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Photographer Fong Qi Wei deconstructs the blossoms of several common flower species, then recomposes the pieces as small moments of bursting color. 
An intrepid naturalist and botanic illustrator, Mary Vaux Walcott explored the Rocky Mountains to paint its wildflowers. 
Over on, well, the fringes of the RHS Chelsea Flower Show, is the Chelsea Fringe Festival. With community gardeners, "plant graffiti," and more, the Chelsea Fringe Festival is definitely worth checking out if you're already in London for the Flower Show. 
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Pep Ventosa's tree portraits are composed of multiple photographs, shot as he circles the subject. In this slide show, Ventosa tells us a bit more about his series "In the Round - Trees," his painting-like images of trees around the world. 
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Matilija poppies (Romneya coulteri) are fondly referred to as the fried egg flower, nicknamed for bleached-muslin petals and buttery yellow stamens. It's the largest poppy blossom, and the largest California native flower. Blooming begins in early May, and sweeps north along the west coast—the poppies are now still blooming in Oregon's summer sun.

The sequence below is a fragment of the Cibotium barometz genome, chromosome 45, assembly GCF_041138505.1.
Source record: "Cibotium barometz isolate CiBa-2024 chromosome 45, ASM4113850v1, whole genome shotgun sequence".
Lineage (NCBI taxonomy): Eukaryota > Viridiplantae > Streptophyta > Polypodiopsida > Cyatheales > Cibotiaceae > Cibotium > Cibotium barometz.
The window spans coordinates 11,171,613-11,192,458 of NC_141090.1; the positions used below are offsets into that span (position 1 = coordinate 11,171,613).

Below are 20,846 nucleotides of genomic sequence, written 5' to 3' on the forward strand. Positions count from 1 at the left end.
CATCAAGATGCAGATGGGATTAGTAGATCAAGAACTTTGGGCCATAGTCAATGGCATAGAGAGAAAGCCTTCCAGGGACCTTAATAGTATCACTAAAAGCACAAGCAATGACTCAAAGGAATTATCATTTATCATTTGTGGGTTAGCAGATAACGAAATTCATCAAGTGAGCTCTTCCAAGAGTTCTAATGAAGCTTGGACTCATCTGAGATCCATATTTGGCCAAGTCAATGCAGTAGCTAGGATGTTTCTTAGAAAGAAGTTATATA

Costa Farms gardening expert, Justin Hancock shares valuable design tips for selecting and planting perennials and ideal companion plants.  Because they come back year after year, require little watering, are long-blooming, and offer a variety of textures, shapes and colors, Hancock says perennials are the backbone of any beautiful garden. He suggests starting with these five beautiful, easy-care perennials to instantly transform any garden.
Working from her studio in Los Angeles, the floral designer makes weddings, events and L.A. hot spots beautiful
The best uncommon, quick-growing flowering vines 
A bountiful, four-season Oehme, van Sweden garden on Long Island breathes new life into an 18th-century farmstead
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Every May, my husband, Kevin, heads out to our cabin in western Colorado to put in our summer garden. It is his time to fix fences and set the irrigation pipes, to plant the basics I rely on in the kitchen—such as tomatoes, zucchini, and fava beans—and to tend the perennials I use to season them, like oregano, thyme, and sage. Come late June, when I leave our home in New York City to join him for the summer, I take on the garden chores. I work in the early mornings, before the sun gets too hot. I walk across the backyard in my rubber boots, hoe in hand, stepping on the morning glories that blanket the lawn.
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